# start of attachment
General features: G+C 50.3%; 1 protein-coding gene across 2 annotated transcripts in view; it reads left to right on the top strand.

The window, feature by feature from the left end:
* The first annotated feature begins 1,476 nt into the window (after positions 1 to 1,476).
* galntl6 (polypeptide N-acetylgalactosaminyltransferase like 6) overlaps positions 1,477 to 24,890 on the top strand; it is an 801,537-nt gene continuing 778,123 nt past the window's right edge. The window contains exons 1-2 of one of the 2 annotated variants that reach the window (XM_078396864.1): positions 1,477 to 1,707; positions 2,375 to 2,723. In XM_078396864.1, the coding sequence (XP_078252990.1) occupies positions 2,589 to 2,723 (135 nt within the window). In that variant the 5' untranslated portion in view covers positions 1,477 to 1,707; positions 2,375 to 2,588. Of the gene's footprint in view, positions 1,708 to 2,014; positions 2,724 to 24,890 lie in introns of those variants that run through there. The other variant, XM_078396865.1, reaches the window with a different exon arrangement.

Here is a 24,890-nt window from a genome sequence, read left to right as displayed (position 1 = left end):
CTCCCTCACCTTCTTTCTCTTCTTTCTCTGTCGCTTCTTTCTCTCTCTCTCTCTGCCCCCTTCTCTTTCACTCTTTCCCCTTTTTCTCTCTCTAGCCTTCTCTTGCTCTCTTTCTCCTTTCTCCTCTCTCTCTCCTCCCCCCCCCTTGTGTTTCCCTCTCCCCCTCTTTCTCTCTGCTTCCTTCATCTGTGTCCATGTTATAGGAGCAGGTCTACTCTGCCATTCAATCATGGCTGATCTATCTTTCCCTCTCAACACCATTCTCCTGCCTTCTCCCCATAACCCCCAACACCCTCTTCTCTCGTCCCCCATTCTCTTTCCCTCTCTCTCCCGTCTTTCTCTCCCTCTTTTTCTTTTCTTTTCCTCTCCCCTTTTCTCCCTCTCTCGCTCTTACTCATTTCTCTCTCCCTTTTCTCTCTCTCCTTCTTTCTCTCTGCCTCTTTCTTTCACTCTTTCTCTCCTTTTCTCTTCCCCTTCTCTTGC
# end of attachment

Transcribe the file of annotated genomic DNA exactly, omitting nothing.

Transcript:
General features: G+C 50.3%; 1 protein-coding gene across 2 annotated transcripts in view; it reads left to right on the top strand.

The window, feature by feature from the left end:
* The first annotated feature begins 1,476 nt into the window (after positions 1 to 1,476).
* galntl6 (polypeptide N-acetylgalactosaminyltransferase like 6) overlaps positions 1,477 to 24,890 on the top strand; it is an 801,537-nt gene continuing 778,123 nt past the window's right edge. The window contains exons 1-2 of one of the 2 annotated variants that reach the window (XM_078396864.1): positions 1,477 to 1,707; positions 2,375 to 2,723. In XM_078396864.1, the coding sequence (XP_078252990.1) occupies positions 2,589 to 2,723 (135 nt within the window). In that variant the 5' untranslated portion in view covers positions 1,477 to 1,707; positions 2,375 to 2,588. Of the gene's footprint in view, positions 1,708 to 2,014; positions 2,724 to 24,890 lie in introns of those variants that run through there. The other variant, XM_078396865.1, reaches the window with a different exon arrangement.

Here is a 24,890-nt window from a genome sequence, read left to right as displayed (position 1 = left end):
CTCCCTCACCTTCTTTCTCTTCTTTCTCTGTCGCTTCTTTCTCTCTCTCTCTCTGCCCCCTTCTCTTTCACTCTTTCCCCTTTTTCTCTCTCTAGCCTTCTCTTGCTCTCTTTCTCCTTTCTCCTCTCTCTCTCCTCCCCCCCCCTTGTGTTTCCCTCTCCCCCTCTTTCTCTCTGCTTCCTTCATCTGTGTCCATGTTATAGGAGCAGGTCTACTCTGCCATTCAATCATGGCTGATCTATCTTTCCCTCTCAACACCATTCTCCTGCCTTCTCCCCATAACCCCCAACACCCTCTTCTCTCGTCCCCCATTCTCTTTCCCTCTCTCTCCCGTCTTTCTCTCCCTCTTTTTCTTTTCTTTTCCTCTCCCCTTTTCTCCCTCTCTCGCTCTTACTCATTTCTCTCTCCCTTTTCTCTCTCTCCTTCTTTCTCTCTGCCTCTTTCTTTCACTCTTTCTCTCCTTTTCTCTTCCCCTTCTCTTGC